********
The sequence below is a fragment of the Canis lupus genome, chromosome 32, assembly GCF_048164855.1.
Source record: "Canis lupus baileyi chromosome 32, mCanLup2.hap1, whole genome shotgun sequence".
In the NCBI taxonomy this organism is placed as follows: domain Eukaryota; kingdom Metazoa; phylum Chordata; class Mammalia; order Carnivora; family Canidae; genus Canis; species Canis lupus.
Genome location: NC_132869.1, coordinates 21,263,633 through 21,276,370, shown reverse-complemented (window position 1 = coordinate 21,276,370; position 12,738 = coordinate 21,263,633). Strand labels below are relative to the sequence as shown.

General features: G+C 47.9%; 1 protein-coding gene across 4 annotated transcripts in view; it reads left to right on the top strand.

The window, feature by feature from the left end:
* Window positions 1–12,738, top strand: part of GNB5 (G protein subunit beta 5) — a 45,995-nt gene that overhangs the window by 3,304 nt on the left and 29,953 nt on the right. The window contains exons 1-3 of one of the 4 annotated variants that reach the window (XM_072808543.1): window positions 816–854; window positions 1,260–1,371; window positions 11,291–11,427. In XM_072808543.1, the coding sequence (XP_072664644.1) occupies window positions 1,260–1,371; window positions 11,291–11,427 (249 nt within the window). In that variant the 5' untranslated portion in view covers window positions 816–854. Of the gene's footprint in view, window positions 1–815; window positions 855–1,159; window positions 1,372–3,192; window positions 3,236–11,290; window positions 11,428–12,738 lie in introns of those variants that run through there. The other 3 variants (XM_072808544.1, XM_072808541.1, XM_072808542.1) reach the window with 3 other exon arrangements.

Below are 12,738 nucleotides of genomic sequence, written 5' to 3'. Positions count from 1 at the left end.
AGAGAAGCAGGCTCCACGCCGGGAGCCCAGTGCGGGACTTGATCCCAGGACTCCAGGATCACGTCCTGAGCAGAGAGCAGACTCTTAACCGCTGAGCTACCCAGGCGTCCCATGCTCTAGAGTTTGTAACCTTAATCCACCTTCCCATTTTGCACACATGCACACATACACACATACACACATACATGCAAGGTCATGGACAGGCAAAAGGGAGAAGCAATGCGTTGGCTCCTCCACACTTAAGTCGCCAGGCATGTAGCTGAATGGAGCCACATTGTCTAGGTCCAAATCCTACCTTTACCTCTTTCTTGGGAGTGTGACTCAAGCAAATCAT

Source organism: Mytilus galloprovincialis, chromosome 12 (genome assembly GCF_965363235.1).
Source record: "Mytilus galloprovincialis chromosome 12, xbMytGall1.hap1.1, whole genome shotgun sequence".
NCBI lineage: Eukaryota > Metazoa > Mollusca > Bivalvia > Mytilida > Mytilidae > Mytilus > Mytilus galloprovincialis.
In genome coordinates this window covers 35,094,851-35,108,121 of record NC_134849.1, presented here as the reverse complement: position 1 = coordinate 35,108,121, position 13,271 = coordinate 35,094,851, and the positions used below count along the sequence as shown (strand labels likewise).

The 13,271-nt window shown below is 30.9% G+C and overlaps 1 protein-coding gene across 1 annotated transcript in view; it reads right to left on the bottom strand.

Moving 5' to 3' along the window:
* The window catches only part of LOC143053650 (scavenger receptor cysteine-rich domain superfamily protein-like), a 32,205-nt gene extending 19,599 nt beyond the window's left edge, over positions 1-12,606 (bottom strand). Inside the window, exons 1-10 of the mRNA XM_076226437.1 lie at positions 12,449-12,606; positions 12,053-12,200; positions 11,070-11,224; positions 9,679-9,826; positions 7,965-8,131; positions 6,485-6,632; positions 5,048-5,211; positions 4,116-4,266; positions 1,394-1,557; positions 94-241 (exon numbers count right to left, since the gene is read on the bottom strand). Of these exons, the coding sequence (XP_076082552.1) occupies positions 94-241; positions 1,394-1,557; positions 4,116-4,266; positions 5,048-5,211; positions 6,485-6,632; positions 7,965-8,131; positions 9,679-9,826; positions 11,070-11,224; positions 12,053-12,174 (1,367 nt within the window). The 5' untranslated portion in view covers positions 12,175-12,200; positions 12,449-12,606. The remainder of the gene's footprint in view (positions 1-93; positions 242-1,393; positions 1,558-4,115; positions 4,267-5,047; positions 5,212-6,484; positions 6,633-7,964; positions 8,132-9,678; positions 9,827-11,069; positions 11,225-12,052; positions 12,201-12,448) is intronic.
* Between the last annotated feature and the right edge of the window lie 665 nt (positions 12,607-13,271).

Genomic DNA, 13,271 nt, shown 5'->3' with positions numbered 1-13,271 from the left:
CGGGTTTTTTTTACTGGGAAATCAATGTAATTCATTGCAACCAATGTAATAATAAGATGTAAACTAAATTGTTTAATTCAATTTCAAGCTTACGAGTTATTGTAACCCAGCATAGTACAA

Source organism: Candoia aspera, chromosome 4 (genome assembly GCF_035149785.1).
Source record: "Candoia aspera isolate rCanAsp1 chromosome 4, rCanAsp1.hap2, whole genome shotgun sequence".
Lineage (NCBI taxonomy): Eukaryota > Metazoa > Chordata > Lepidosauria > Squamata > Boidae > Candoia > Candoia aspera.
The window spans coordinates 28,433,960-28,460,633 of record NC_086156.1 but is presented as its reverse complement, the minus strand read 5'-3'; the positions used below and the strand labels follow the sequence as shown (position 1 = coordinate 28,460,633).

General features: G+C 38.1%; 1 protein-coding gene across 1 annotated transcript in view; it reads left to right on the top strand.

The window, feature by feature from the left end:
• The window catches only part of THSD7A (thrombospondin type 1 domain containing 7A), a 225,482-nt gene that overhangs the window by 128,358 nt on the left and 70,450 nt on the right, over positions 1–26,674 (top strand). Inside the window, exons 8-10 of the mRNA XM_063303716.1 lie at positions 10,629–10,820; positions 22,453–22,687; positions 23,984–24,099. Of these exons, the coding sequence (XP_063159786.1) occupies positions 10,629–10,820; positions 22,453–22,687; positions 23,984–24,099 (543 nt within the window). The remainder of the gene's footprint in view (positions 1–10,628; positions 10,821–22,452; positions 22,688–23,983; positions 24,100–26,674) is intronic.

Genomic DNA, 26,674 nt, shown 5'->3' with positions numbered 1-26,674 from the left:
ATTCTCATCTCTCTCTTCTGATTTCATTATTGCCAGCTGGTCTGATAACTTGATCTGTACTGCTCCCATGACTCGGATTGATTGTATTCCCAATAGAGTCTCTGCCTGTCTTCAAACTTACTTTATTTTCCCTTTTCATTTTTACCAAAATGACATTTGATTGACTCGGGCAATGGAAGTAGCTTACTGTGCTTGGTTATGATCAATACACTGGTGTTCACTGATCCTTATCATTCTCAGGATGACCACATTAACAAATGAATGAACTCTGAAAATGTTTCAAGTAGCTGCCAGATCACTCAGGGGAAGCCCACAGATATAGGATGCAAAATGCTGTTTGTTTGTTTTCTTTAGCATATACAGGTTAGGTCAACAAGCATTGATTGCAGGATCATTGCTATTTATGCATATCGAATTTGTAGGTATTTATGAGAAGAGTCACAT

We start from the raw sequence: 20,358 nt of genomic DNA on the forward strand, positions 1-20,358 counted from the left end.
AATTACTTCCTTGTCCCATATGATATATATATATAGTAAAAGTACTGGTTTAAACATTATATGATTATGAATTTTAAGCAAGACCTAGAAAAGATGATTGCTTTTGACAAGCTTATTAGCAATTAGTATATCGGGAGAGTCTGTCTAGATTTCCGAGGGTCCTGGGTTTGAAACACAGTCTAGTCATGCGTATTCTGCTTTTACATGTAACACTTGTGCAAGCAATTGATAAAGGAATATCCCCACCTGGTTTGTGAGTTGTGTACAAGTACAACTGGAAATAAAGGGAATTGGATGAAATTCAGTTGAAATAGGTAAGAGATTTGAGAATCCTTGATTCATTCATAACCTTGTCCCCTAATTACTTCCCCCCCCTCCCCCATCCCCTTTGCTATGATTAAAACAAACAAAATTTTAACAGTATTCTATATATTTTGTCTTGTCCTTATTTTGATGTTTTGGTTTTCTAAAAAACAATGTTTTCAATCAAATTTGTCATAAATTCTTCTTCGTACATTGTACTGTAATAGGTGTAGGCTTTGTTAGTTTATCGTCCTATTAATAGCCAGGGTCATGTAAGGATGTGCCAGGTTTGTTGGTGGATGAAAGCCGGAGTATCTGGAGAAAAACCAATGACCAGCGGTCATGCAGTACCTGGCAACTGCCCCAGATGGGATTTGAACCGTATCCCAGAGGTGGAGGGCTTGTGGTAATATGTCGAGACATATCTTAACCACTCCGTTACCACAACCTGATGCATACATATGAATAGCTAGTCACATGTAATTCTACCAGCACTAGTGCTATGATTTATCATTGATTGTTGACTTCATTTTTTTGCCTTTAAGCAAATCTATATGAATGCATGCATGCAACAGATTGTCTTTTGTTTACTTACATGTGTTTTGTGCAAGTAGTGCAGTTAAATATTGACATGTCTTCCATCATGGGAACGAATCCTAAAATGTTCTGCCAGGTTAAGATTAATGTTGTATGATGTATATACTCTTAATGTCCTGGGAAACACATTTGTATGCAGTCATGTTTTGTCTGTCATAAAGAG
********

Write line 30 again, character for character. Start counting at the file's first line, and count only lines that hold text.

AATTACTTCCTTGTCCCATATGATATATATATATAGTAAAAGTACTGGTTTAAACATTATATGATTATGAATTTTAAGCAAGACCTAGAAAAGATGATTGCTTTTGACAAGCTTATTAGCAATTAGTATATCGGGAGAGTCTGTCTAGATTTCCGAGGGTCCTGGGTTTGAAACACAGTCTAGTCATGCGTATTCTGCTTTTACATGTAACACTTGTGCAAGCAATTGATAAAGGAATATCCCCACCTGGTTTGTGAGTTGTGTACAAGTACAACTGGAAATAAAGGGAATTGGATGAAATTCAGTTGAAATAGGTAAGAGATTTGAGAATCCTTGATTCATTCATAACCTTGTCCCCTAATTACTTCCCCCCCCTCCCCCATCCCCTTTGCTATGATTAAAACAAACAAAATTTTAACAGTATTCTATATATTTTGTCTTGTCCTTATTTTGATGTTTTGGTTTTCTAAAAAACAATGTTTTCAATCAAATTTGTCATAAATTCTTCTTCGTACATTGTACTGTAATAGGTGTAGGCTTTGTTAGTTTATCGTCCTATTAATAGCCAGGGTCATGTAAGGATGTGCCAGGTTTGTTGGTGGATGAAAGCCGGAGTATCTGGAGAAAAACCAATGACCAGCGGTCATGCAGTACCTGGCAACTGCCCCAGATGGGATTTGAACCGTATCCCAGAGGTGGAGGGCTTGTGGTAATATGTCGAGACATATCTTAACCACTCCGTTACCACAACCTGATGCATACATATGAATAGCTAGTCACATGTAATTCTACCAGCACTAGTGCTATGATTTATCATTGATTGTTGACTTCATTTTTTTGCCTTTAAGCAAATCTATATGAATGCATGCATGCAACAGATTGTCTTTTGTTTACTTACATGTGTTTTGTGCAAGTAGTGCAGTTAAATATTGACATGTCTTCCATCATGGGAACGAATCCTAAAATGTTCTGCCAGGTTAAGATTAATGTTGTATGATGTATATACTCTTAATGTCCTGGGAAACACATTTGTATGCAGTCATGTTTTGTCTGTCATAAAGAG